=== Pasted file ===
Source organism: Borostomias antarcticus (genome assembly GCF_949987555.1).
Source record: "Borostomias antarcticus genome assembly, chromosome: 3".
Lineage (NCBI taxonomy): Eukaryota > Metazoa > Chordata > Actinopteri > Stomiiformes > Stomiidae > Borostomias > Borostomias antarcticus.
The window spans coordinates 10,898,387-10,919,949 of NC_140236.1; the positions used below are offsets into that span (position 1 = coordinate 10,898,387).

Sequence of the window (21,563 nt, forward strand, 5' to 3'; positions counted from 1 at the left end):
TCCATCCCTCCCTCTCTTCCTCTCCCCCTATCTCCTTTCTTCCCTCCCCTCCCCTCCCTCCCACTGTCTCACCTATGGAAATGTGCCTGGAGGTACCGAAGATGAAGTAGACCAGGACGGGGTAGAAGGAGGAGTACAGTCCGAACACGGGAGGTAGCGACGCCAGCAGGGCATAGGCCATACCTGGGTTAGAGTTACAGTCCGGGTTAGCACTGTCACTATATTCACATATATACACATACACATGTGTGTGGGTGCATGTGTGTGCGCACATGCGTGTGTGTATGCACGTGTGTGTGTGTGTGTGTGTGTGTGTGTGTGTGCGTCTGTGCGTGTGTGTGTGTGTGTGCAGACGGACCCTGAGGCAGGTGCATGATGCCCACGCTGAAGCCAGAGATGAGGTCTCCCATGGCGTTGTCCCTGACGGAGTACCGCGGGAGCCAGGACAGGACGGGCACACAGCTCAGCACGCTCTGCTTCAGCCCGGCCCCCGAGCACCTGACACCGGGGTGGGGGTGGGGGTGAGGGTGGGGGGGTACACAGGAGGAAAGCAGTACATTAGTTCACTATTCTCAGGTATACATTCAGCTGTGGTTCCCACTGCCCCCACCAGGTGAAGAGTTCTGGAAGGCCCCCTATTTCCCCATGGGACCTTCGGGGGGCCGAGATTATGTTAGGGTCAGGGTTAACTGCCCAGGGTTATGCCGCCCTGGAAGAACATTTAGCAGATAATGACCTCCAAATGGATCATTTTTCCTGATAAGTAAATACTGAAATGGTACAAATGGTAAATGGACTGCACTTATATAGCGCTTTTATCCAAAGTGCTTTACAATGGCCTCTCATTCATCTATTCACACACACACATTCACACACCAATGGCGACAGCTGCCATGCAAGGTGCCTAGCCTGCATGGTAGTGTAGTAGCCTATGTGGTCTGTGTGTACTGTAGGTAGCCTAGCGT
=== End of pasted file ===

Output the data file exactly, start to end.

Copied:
Source organism: Borostomias antarcticus (genome assembly GCF_949987555.1).
Source record: "Borostomias antarcticus genome assembly, chromosome: 3".
Lineage (NCBI taxonomy): Eukaryota > Metazoa > Chordata > Actinopteri > Stomiiformes > Stomiidae > Borostomias > Borostomias antarcticus.
The window spans coordinates 10,898,387-10,919,949 of NC_140236.1; the positions used below are offsets into that span (position 1 = coordinate 10,898,387).

Sequence of the window (21,563 nt, forward strand, 5' to 3'; positions counted from 1 at the left end):
TCCATCCCTCCCTCTCTTCCTCTCCCCCTATCTCCTTTCTTCCCTCCCCTCCCCTCCCTCCCACTGTCTCACCTATGGAAATGTGCCTGGAGGTACCGAAGATGAAGTAGACCAGGACGGGGTAGAAGGAGGAGTACAGTCCGAACACGGGAGGTAGCGACGCCAGCAGGGCATAGGCCATACCTGGGTTAGAGTTACAGTCCGGGTTAGCACTGTCACTATATTCACATATATACACATACACATGTGTGTGGGTGCATGTGTGTGCGCACATGCGTGTGTGTATGCACGTGTGTGTGTGTGTGTGTGTGTGTGTGTGTGTGCGTCTGTGCGTGTGTGTGTGTGTGTGCAGACGGACCCTGAGGCAGGTGCATGATGCCCACGCTGAAGCCAGAGATGAGGTCTCCCATGGCGTTGTCCCTGACGGAGTACCGCGGGAGCCAGGACAGGACGGGCACACAGCTCAGCACGCTCTGCTTCAGCCCGGCCCCCGAGCACCTGACACCGGGGTGGGGGTGGGGGTGAGGGTGGGGGGGTACACAGGAGGAAAGCAGTACATTAGTTCACTATTCTCAGGTATACATTCAGCTGTGGTTCCCACTGCCCCCACCAGGTGAAGAGTTCTGGAAGGCCCCCTATTTCCCCATGGGACCTTCGGGGGGCCGAGATTATGTTAGGGTCAGGGTTAACTGCCCAGGGTTATGCCGCCCTGGAAGAACATTTAGCAGATAATGACCTCCAAATGGATCATTTTTCCTGATAAGTAAATACTGAAATGGTACAAATGGTAAATGGACTGCACTTATATAGCGCTTTTATCCAAAGTGCTTTACAATGGCCTCTCATTCATCTATTCACACACACACATTCACACACCAATGGCGACAGCTGCCATGCAAGGTGCCTAGCCTGCATGGTAGTGTAGTAGCCTATGTGGTCTGTGTGTACTGTAGGTAGCCTAGCGT